FOR 30 years, authorities have been exploring their options to halt erosion at Jimmys beach near Hawks Nest.
The popular holiday strip has been stripped itself in major storms, earning it a spot among the state's 13 coastal erosion hot spots. None of the Hunter's beaches appear on that NSW Office of Environment and Heritage list, with four on the Central Coast the next closest to our region.
Yet Wednesday's unveiling of the $4.1 million sand transfer system at Midcoast Council will be welcome news for parts of the region, particularly Swansea, where similar issues with sand persist.
Midcoast Council bills its plan as a first for the NSW coast, an innovative plan that bears similarities to systems at Noosa and Lakes Entrance.
During two 10-day campaigns a year, the system will shift sands from stockpiles at Winda Woppa to replenish the shoreline through 10 discharge points. Much of the sand is expected to be drawn from dredging of the navigational channel, with 10,000 cubic metres to be used in each campaign.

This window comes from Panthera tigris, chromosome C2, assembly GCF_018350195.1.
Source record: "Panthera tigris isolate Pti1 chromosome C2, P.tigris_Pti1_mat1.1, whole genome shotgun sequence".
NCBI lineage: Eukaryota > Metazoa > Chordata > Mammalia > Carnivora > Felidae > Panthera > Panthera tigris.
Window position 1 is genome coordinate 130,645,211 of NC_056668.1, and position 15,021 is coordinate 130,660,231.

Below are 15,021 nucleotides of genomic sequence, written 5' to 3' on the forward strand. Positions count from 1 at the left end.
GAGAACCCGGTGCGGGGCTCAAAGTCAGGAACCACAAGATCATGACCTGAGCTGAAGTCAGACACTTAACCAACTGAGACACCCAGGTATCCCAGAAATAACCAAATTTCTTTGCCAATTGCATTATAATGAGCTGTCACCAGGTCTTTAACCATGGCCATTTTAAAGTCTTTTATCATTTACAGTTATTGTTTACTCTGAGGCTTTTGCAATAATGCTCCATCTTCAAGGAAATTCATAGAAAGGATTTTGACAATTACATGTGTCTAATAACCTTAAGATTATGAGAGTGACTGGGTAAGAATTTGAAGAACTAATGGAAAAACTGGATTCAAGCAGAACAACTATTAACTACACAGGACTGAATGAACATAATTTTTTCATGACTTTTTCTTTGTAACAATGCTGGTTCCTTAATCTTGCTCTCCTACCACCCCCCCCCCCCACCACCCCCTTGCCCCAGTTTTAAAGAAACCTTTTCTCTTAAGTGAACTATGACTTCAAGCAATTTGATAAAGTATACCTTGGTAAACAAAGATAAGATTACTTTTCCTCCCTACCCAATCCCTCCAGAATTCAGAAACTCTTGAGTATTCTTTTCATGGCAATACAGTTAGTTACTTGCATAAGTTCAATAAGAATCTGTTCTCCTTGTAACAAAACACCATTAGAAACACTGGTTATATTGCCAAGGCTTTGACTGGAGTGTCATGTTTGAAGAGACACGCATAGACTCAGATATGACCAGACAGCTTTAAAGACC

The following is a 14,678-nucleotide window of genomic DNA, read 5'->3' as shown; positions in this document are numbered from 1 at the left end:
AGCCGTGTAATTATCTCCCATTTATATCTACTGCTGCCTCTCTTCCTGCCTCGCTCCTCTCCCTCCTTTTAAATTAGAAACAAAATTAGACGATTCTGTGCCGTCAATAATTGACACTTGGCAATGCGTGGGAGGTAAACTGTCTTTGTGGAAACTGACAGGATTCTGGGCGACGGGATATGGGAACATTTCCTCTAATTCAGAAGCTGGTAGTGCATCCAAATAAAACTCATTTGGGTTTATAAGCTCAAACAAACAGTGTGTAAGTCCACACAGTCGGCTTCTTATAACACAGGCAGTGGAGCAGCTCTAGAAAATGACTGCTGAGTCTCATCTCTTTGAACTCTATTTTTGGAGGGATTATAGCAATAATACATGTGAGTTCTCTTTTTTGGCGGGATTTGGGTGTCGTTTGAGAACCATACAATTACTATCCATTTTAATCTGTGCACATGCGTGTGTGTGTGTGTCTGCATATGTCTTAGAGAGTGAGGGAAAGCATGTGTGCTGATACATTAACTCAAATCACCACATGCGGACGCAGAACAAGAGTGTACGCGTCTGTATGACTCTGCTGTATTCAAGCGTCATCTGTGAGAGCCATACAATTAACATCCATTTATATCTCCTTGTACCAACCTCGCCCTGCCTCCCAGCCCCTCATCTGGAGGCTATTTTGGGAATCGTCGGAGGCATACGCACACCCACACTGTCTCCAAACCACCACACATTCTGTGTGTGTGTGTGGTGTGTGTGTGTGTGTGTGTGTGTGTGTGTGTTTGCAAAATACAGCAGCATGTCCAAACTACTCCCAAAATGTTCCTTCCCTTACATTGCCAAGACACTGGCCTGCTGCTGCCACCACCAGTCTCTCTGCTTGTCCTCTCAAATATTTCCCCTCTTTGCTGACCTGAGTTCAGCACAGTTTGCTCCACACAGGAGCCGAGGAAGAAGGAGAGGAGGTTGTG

Residents and authorities will be hopeful it is a system sophisticated enough to match the complex hydrology of Port Stephens.
The system follows sand buffer plans that had been running as recently as March, when 5000 cubic metres was added to the beach between Guya Street and Kururma Crescent. The same amount had been dumped there in June the year before.
Closing the loop at Jimmys beach, if it is achieved with the new sand transfer system as promised, will be met with cautious optimism along the Hunter's shores further south. The system is considered more suited to Swansea than Stockton, where sand depletion remains a major concern, but residents in that peninsula suburb will be hoping that lessons from a successful system can always be learned, considered and adapted.
There are high hopes that this project will solve a problem that has outlasted countless MPs, engineers, locals and less effective plans. While there are concerns over the sourcing of the sand, those can be addressed once the effectiveness of the sand transfer system is tested and established.
With winter conditions on the way, many eyes beyond the locals will be on how Jimmys beach withstands the sea's annual onslaught.